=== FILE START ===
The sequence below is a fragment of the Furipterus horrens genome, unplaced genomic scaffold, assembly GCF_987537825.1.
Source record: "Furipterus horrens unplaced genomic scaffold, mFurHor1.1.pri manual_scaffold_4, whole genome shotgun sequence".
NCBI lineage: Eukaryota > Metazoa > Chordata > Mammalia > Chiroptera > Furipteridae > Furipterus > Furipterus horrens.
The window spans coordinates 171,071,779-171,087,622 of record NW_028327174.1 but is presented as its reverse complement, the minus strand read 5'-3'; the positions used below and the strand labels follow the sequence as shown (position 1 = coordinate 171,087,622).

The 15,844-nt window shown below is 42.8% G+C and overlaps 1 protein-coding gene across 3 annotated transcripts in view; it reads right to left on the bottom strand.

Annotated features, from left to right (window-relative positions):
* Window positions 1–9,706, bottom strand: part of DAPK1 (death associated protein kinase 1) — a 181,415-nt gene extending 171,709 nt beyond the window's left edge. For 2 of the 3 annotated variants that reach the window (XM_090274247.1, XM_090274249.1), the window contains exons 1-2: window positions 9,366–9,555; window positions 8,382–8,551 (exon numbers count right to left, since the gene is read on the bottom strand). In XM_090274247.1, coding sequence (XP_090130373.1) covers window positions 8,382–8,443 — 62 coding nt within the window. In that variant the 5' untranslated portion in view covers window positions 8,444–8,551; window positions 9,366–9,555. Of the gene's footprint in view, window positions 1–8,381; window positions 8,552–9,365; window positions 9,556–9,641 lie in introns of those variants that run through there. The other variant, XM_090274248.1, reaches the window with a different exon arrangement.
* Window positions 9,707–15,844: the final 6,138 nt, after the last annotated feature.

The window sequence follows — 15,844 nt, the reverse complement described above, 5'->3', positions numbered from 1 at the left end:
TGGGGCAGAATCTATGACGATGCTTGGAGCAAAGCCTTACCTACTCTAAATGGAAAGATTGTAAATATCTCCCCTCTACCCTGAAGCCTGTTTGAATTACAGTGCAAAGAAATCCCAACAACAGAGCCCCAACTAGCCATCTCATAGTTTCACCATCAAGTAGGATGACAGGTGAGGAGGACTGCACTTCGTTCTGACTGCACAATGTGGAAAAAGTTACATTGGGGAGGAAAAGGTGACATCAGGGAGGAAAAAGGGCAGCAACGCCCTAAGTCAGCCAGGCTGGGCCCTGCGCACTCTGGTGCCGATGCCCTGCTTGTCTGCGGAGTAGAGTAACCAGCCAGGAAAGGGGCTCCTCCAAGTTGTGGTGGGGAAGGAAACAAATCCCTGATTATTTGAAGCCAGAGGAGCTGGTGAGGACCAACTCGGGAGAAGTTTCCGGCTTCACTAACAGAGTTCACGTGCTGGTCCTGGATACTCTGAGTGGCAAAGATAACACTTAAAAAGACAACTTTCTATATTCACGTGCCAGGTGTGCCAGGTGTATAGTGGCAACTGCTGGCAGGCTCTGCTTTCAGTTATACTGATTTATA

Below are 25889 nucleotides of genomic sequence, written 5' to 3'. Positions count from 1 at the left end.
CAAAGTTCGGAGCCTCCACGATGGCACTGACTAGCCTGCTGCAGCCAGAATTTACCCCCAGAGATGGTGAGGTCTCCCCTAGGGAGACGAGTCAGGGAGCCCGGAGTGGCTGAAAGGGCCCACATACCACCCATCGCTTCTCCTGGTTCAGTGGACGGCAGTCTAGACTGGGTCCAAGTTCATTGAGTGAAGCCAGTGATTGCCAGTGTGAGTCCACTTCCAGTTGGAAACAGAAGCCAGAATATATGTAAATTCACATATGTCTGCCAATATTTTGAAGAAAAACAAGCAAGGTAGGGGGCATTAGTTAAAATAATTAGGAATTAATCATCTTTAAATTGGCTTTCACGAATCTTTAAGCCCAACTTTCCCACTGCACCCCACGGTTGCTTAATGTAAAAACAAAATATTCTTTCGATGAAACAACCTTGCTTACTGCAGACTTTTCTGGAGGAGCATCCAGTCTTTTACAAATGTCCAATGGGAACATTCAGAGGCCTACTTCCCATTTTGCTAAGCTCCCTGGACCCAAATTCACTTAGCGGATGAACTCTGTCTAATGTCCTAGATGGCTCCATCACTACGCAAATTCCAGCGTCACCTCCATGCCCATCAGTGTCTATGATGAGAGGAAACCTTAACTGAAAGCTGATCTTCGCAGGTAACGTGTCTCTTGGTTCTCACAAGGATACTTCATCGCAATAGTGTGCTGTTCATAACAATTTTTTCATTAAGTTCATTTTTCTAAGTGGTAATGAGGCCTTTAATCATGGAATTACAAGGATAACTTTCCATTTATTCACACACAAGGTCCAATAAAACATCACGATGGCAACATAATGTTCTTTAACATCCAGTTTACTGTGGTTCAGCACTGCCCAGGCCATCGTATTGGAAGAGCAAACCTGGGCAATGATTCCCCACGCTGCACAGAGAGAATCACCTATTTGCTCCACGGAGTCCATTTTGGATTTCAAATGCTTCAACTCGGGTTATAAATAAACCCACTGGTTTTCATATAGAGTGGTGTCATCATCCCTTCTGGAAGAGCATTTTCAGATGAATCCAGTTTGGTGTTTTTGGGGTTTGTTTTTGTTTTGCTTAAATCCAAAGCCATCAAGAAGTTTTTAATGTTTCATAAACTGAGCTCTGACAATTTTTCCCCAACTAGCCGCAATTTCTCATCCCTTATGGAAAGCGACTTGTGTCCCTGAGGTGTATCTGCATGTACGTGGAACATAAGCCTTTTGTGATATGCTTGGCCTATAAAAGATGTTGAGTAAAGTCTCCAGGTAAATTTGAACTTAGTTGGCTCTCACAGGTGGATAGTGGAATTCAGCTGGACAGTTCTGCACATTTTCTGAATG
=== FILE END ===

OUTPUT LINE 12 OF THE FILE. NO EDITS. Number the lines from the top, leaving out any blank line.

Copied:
CAAAGTTCGGAGCCTCCACGATGGCACTGACTAGCCTGCTGCAGCCAGAATTTACCCCCAGAGATGGTGAGGTCTCCCCTAGGGAGACGAGTCAGGGAGCCCGGAGTGGCTGAAAGGGCCCACATACCACCCATCGCTTCTCCTGGTTCAGTGGACGGCAGTCTAGACTGGGTCCAAGTTCATTGAGTGAAGCCAGTGATTGCCAGTGTGAGTCCACTTCCAGTTGGAAACAGAAGCCAGAATATATGTAAATTCACATATGTCTGCCAATATTTTGAAGAAAAACAAGCAAGGTAGGGGGCATTAGTTAAAATAATTAGGAATTAATCATCTTTAAATTGGCTTTCACGAATCTTTAAGCCCAACTTTCCCACTGCACCCCACGGTTGCTTAATGTAAAAACAAAATATTCTTTCGATGAAACAACCTTGCTTACTGCAGACTTTTCTGGAGGAGCATCCAGTCTTTTACAAATGTCCAATGGGAACATTCAGAGGCCTACTTCCCATTTTGCTAAGCTCCCTGGACCCAAATTCACTTAGCGGATGAACTCTGTCTAATGTCCTAGATGGCTCCATCACTACGCAAATTCCAGCGTCACCTCCATGCCCATCAGTGTCTATGATGAGAGGAAACCTTAACTGAAAGCTGATCTTCGCAGGTAACGTGTCTCTTGGTTCTCACAAGGATACTTCATCGCAATAGTGTGCTGTTCATAACAATTTTTTCATTAAGTTCATTTTTCTAAGTGGTAATGAGGCCTTTAATCATGGAATTACAAGGATAACTTTCCATTTATTCACACACAAGGTCCAATAAAACATCACGATGGCAACATAATGTTCTTTAACATCCAGTTTACTGTGGTTCAGCACTGCCCAGGCCATCGTATTGGAAGAGCAAACCTGGGCAATGATTCCCCACGCTGCACAGAGAGAATCACCTATTTGCTCCACGGAGTCCATTTTGGATTTCAAATGCTTCAACTCGGGTTATAAATAAACCCACTGGTTTTCATATAGAGTGGTGTCATCATCCCTTCTGGAAGAGCATTTTCAGATGAATCCAGTTTGGTGTTTTTGGGGTTTGTTTTTGTTTTGCTTAAATCCAAAGCCATCAAGAAGTTTTTAATGTTTCATAAACTGAGCTCTGACAATTTTTCCCCAACTAGCCGCAATTTCTCATCCCTTATGGAAAGCGACTTGTGTCCCTGAGGTGTATCTGCATGTACGTGGAACATAAGCCTTTTGTGATATGCTTGGCCTATAAAAGATGTTGAGTAAAGTCTCCAGGTAAATTTGAACTTAGTTGGCTCTCACAGGTGGATAGTGGAATTCAGCTGGACAGTTCTGCACATTTTCTGAATG